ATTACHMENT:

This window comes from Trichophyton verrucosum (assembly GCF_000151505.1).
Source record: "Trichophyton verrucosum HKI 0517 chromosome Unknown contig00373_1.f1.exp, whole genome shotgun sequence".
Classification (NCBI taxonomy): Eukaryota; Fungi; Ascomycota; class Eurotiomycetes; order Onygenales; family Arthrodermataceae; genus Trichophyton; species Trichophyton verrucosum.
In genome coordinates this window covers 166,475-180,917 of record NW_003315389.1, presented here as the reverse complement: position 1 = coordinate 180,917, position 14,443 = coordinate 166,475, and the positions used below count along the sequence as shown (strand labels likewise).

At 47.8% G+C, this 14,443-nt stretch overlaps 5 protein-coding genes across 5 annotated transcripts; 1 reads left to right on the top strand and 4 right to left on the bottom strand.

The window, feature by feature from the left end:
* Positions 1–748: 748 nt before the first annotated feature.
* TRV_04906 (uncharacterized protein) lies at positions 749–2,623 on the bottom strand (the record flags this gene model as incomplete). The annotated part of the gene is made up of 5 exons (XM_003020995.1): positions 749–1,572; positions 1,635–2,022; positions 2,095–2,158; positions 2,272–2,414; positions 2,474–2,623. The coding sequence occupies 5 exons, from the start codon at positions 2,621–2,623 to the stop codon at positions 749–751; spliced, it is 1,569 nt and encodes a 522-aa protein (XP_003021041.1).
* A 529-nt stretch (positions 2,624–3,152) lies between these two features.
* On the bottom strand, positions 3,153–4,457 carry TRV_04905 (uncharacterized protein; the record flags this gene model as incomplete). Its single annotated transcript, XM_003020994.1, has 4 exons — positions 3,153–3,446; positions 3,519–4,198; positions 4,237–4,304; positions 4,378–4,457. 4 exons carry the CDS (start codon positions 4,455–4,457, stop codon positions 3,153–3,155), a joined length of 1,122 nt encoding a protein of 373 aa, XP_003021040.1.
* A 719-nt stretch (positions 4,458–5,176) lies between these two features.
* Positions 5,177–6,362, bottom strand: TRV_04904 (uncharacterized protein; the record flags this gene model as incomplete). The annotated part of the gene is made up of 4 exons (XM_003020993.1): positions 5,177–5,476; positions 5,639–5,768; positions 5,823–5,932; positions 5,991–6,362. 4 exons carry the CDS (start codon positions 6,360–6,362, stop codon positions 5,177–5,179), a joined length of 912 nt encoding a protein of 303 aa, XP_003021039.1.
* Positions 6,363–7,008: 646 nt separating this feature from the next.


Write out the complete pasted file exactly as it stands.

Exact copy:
This window comes from Trichophyton verrucosum (assembly GCF_000151505.1).
Source record: "Trichophyton verrucosum HKI 0517 chromosome Unknown contig00373_1.f1.exp, whole genome shotgun sequence".
Classification (NCBI taxonomy): Eukaryota; Fungi; Ascomycota; class Eurotiomycetes; order Onygenales; family Arthrodermataceae; genus Trichophyton; species Trichophyton verrucosum.
In genome coordinates this window covers 166,475-180,917 of record NW_003315389.1, presented here as the reverse complement: position 1 = coordinate 180,917, position 14,443 = coordinate 166,475, and the positions used below count along the sequence as shown (strand labels likewise).

At 47.8% G+C, this 14,443-nt stretch overlaps 5 protein-coding genes across 5 annotated transcripts; 1 reads left to right on the top strand and 4 right to left on the bottom strand.

The window, feature by feature from the left end:
* Positions 1–748: 748 nt before the first annotated feature.
* TRV_04906 (uncharacterized protein) lies at positions 749–2,623 on the bottom strand (the record flags this gene model as incomplete). The annotated part of the gene is made up of 5 exons (XM_003020995.1): positions 749–1,572; positions 1,635–2,022; positions 2,095–2,158; positions 2,272–2,414; positions 2,474–2,623. The coding sequence occupies 5 exons, from the start codon at positions 2,621–2,623 to the stop codon at positions 749–751; spliced, it is 1,569 nt and encodes a 522-aa protein (XP_003021041.1).
* A 529-nt stretch (positions 2,624–3,152) lies between these two features.
* On the bottom strand, positions 3,153–4,457 carry TRV_04905 (uncharacterized protein; the record flags this gene model as incomplete). Its single annotated transcript, XM_003020994.1, has 4 exons — positions 3,153–3,446; positions 3,519–4,198; positions 4,237–4,304; positions 4,378–4,457. 4 exons carry the CDS (start codon positions 4,455–4,457, stop codon positions 3,153–3,155), a joined length of 1,122 nt encoding a protein of 373 aa, XP_003021040.1.
* A 719-nt stretch (positions 4,458–5,176) lies between these two features.
* Positions 5,177–6,362, bottom strand: TRV_04904 (uncharacterized protein; the record flags this gene model as incomplete). The annotated part of the gene is made up of 4 exons (XM_003020993.1): positions 5,177–5,476; positions 5,639–5,768; positions 5,823–5,932; positions 5,991–6,362. 4 exons carry the CDS (start codon positions 6,360–6,362, stop codon positions 5,177–5,179), a joined length of 912 nt encoding a protein of 303 aa, XP_003021039.1.
* Positions 6,363–7,008: 646 nt separating this feature from the next.